What’s hot at the Top 10 this winter

There’s a definite nip in the air and there’s no doubt about it: the seasons are a-changing. We caught up with our Top 10 restaurants to see what the trendsetters are doing this winter.

1. The Greenhouse

Peter Tempelhoff is fresh from a trip to New York where he participated in the Dîner des Grand Chefs at Gotham Hall, a high profile benefit run by the Relais & Châteaux hotel chain with some of the world’s top chefs, such as Daniel Boulud, Jean-Georges Vongerichten, Thomas Keller and Daniel Humm. “It was so cool to socialise and then cook with some of my mentors, who are now becoming friends,” Peter says.

Did he pick up on any trends in NYC? “Virtually every month there’s a new one. Pop-ups are obviously big, as are gourmet food carts. Restaurant-wise, there’s a new Daniel Boulud eatery called Boulud Sud, which is focussed on Mediterranean-French cuisine. It’s great. Also, Brooklyn Fare is hot at the moment, an 18-seater where César Ramirez cooks and serves in front of you. It really is worthy of the 3 stars, according to all who go there.”

The Greenhouse will be closed for July, and the team is already working on the reopening menu. “We have some really unique concepts on the cards. Can’t wait to get them into practice…”

While Peter’s been away, head chef Gerald van der Walt has been experimenting with a beef tongue to tail dish, encapsulating the ‘nose-to-tail’ concept. The dish includes a caper tongue vinaigrette, short-ribs (braised, deboned and pressed), crispy sweetbreads, Chalmar beef and tail. It’s served with potato mielie pops, which have a potato centre, covered in meliepap, fried once at 120°C, covered again in mieliepap and fried again at 180°C. Gerald is also playing around with a ‘foie granola’ of puff pastry, puffed wheat, homemade granola, honey butter, yoghurt and pan-fried foie gras.

The Greenhouse winter specials will start later in winter. (The Conservatory Restaurant, also at Cellars Hohenort, is however already running a special. The sample menu includes two courses for R155 per person (with paired wine for R195) or three courses at R190 per person, or with paired wine at R255. It’s valid from 7 May to 30 September 2012, excluding Sunday lunch.)

2. The Test Kitchen by Luke Dale-Roberts

We hear The Test Kitchen team is nursing hangovers this morning, after the restaurant came in at number 74 at the World’s 50 Best Restaurants Awards (announced on Monday night). Glory aside, Luke has just secured a food lab across the road from the restaurant, where he’ll be focusing on development of dishes. “We’ll be able to create better and faster,” he says. He’s excited about working on conceptual, thematic food. The chef is currently also busy working on a new autumn tasting menu with earthy, elemental flavours and autumnal colours. As far as new dishes go, Luke says he’s working on a sweet potato dish with porcini mushrooms. On the dessert side, there’s a roasted quince – “It’s a sort of a play on a rice pudding, but it’s gratinated.”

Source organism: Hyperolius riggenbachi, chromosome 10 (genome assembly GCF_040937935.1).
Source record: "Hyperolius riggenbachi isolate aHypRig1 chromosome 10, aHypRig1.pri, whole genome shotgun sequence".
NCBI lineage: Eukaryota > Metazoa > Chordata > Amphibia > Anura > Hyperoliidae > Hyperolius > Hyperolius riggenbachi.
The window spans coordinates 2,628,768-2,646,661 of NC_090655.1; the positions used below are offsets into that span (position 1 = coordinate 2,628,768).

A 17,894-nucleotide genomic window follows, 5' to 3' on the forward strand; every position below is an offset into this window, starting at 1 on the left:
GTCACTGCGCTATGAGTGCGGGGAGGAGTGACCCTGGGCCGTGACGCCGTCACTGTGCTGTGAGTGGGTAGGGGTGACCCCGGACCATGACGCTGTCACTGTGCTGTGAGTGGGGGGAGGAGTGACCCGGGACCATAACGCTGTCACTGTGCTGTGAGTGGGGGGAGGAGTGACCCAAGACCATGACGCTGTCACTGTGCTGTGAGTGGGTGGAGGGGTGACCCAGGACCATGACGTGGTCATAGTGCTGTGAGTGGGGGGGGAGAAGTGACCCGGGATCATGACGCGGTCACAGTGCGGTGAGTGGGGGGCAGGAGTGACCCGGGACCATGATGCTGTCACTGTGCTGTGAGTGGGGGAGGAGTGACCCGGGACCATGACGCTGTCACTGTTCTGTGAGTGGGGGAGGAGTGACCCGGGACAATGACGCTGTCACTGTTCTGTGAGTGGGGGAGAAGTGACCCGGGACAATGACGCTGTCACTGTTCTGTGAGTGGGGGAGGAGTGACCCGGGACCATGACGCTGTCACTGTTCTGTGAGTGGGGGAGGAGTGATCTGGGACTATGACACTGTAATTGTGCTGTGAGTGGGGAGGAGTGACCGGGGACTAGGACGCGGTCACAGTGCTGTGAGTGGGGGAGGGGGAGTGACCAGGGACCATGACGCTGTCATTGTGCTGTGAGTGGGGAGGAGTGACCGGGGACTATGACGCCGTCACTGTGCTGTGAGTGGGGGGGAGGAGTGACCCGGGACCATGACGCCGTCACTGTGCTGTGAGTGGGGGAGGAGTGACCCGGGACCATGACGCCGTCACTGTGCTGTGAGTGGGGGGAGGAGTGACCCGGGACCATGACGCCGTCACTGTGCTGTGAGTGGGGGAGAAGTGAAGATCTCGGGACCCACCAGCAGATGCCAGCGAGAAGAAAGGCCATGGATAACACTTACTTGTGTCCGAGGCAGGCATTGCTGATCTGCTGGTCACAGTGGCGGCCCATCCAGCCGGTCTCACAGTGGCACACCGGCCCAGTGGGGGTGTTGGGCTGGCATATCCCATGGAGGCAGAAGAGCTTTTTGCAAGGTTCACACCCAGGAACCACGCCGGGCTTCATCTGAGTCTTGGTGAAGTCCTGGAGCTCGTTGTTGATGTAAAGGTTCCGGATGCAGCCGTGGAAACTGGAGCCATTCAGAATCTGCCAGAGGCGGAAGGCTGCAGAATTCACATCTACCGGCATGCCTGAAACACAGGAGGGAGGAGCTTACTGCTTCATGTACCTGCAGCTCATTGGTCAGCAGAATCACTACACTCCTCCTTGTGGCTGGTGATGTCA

3. The Tasting Room at Le Quartier Français

The Tasting Room has come in at an impressive 57 in the World’s Best 50 Restaurant Awards. Executive chef Margot Janse says a surprise tasting menu is on the cards for winter, so her lips are sealed on the details; however she does reveal that things will be even more indigenous and African. Vanie Padayachee has returned ‘home’ to LQF and will be spicing things up in the The Common Room. In exciting news, The Tasting Room will be closed from the end of June until mid-July for a refurbishment under the skilled eye of set designer Herbert Janse, Margot’s brother, who will fly in from Amsterdam once again to see to the restaurant’s interior design.

4. The Roundhouse

“I’m still recovering from the season. It was hectic, hey,” laughs PJ Vadas. The chef says he and Eric Bulpitt are getting ready for the new winter produce. “Mushroom season is starting, the wild herbs are coming into season – and nasturtiums. We will start pickling soon.”

He also raves about one plant most try to avoid: stinging nettle. “It’s very good for you, and full of iron!” he insists. As for new dishes, they’re serving up a new cob dish, with caramelised cauliflower purée, sunflower seeds and malt oil. They’ve also got a shiny new pastry chef, Ingrid, formerly of La Colombe and Caffe Milano. She’ll be working in partnership with Marcus from Île de Païn to put together a chocolate board and chocolate tasting for winter, using Felchlin chocolate from Switzerland (one of few products they import). Their winter special started on 1 May and, at R295 for four courses, includes canapés, pre-dessert and bonbons, we reckon it’s a steal!

5. Overture

“Well, we have had an incredible season at Overture; it’s great to have the time to focus on new ideas now,” says head chef Bertus Basson. “We are anxiously waiting for the return of mushrooms in Stellenbosch. We will be picking, pickling and smoking them very soon. I also received two suckling pigs from a Farm in Greyton called Loganshire. Also, certified Karoo lamb, from Eat Karoo, is super high on the list – confit lamb neck…”

Bertus also mentions that the game season is about to start, and they’ll soon have whole animals to work with. “We have also started working with a lot of sago and different kinds of rice making various fun things. It has been a revelation to start brining different products, using different brines to achieve different results.” The cheeky chef says he’s also going to be selling ‘wors rolle’ in his new yellow caravan, Betsie. Check her out here.